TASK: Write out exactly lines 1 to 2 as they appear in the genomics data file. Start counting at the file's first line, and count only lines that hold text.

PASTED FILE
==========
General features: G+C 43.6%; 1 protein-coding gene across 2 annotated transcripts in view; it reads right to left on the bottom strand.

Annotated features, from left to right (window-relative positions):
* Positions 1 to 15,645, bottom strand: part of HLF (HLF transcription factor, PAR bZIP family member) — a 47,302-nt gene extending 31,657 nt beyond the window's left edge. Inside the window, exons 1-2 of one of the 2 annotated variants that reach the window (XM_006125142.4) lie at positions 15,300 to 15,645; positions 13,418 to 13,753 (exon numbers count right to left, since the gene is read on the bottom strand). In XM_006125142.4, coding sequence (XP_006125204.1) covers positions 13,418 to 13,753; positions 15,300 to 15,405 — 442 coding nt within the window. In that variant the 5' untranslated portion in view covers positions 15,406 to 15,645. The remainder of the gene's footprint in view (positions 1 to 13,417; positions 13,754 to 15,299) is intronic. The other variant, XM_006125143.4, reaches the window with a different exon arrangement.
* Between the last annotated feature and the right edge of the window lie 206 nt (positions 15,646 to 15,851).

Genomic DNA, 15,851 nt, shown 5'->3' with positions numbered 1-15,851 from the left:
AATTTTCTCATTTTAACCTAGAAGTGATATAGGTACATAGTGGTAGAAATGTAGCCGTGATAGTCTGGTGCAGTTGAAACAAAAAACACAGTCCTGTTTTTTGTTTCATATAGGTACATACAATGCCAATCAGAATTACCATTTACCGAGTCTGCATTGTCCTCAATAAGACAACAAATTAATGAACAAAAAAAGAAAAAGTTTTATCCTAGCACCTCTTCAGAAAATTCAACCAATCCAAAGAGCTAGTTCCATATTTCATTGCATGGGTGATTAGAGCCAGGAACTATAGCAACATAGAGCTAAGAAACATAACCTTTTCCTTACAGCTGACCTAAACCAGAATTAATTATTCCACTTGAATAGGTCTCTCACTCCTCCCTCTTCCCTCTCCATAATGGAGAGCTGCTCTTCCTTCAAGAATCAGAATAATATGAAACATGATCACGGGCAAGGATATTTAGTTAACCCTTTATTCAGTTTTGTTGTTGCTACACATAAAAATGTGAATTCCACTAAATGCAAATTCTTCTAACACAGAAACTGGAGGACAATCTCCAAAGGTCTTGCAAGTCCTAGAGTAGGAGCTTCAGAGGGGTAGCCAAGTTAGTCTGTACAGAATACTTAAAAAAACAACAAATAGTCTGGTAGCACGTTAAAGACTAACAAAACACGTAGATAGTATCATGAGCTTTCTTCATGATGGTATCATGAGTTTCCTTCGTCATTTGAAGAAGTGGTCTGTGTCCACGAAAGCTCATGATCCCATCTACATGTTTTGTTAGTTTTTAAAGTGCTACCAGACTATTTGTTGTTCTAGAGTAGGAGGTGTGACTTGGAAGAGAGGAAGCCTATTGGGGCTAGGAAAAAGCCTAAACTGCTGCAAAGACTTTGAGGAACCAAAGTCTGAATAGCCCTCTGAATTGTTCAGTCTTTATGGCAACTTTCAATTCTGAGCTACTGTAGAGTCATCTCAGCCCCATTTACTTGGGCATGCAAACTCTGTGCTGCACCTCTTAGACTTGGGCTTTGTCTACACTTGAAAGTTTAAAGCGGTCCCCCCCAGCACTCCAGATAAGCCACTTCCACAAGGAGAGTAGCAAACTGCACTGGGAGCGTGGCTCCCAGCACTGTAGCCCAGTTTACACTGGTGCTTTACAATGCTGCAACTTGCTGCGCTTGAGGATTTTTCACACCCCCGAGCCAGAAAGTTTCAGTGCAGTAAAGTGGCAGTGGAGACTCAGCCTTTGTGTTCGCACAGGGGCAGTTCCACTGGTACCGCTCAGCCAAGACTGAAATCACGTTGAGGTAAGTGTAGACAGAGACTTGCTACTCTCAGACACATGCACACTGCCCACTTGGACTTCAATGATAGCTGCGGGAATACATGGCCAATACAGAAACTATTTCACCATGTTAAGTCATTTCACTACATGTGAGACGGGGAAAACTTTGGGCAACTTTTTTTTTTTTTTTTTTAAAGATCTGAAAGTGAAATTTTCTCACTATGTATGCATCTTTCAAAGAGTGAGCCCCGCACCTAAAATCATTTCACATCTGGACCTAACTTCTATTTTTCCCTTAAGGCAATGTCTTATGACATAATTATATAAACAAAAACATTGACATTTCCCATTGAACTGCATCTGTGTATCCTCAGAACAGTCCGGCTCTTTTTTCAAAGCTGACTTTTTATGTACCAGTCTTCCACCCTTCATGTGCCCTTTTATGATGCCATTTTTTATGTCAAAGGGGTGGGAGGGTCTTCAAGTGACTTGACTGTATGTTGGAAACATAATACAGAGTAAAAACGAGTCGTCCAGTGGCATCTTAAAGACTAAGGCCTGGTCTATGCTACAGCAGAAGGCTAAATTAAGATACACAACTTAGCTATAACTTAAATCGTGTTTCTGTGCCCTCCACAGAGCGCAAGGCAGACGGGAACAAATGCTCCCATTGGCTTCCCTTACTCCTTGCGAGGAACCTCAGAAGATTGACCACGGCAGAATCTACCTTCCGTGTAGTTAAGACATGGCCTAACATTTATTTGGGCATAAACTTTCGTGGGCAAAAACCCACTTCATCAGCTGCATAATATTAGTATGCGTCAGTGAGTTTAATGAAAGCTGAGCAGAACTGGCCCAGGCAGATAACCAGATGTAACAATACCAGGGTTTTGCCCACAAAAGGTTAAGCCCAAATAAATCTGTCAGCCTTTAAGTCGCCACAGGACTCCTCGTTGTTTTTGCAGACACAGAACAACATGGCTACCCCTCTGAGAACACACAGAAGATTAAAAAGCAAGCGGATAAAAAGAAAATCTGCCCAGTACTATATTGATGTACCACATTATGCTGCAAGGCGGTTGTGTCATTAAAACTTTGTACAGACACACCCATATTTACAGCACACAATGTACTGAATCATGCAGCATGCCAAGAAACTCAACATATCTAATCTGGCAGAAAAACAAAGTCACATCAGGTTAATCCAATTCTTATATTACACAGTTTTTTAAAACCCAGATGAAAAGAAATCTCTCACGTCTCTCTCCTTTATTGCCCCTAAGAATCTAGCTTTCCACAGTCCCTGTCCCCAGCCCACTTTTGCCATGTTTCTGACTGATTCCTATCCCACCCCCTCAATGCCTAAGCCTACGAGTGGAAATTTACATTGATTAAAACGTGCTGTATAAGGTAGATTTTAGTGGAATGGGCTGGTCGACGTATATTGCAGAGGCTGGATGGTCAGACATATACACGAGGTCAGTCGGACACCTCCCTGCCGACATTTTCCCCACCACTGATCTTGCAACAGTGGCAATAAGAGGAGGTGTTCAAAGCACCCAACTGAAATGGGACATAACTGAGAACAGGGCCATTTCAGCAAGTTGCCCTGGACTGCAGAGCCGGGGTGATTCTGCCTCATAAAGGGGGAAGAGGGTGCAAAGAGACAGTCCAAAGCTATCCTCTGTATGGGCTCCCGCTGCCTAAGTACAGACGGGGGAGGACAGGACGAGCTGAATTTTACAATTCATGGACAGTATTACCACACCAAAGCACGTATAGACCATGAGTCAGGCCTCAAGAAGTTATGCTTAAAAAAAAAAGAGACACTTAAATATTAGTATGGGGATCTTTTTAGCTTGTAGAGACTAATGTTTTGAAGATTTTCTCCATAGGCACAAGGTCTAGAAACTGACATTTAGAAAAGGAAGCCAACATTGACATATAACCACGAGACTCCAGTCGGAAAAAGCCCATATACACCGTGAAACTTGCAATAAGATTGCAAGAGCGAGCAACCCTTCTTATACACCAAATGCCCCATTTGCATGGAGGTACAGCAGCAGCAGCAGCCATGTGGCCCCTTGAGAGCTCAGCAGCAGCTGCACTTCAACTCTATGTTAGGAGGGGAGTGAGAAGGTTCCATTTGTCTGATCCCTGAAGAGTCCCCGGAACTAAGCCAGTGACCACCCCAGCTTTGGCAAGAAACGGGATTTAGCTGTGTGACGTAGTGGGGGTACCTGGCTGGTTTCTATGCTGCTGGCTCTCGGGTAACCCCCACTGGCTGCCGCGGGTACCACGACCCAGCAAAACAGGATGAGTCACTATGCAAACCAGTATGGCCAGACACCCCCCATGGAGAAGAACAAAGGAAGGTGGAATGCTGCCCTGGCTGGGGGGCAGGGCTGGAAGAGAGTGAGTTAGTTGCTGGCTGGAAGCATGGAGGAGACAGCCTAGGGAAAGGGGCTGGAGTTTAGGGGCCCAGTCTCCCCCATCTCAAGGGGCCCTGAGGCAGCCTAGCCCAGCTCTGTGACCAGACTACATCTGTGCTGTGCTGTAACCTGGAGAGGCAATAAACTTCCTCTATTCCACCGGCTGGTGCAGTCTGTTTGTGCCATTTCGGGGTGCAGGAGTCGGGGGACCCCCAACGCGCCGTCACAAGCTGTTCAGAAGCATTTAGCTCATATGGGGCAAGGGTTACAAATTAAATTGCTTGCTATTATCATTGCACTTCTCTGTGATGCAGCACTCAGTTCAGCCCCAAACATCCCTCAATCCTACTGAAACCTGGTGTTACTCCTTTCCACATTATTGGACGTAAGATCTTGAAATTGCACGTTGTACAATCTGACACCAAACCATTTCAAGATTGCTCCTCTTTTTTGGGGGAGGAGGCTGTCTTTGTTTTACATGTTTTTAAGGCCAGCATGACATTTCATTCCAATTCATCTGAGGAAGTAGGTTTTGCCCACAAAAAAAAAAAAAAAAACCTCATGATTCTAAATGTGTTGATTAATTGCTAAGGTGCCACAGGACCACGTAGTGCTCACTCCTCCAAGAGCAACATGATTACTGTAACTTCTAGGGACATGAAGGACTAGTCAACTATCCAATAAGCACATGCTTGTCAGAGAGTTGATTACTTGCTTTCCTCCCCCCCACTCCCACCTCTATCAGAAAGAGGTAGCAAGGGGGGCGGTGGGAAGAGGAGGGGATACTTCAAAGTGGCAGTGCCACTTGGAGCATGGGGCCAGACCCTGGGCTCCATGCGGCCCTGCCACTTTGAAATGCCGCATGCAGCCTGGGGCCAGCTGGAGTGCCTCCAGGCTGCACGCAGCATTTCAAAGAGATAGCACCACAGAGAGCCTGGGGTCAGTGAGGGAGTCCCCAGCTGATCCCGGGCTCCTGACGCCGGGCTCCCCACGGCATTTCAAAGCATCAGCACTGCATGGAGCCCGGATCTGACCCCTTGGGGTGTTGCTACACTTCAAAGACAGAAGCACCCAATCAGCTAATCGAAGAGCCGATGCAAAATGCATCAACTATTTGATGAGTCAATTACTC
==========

General features: G+C 43.6%; 1 protein-coding gene across 2 annotated transcripts in view; it reads right to left on the bottom strand.

Annotated features, from left to right (window-relative positions):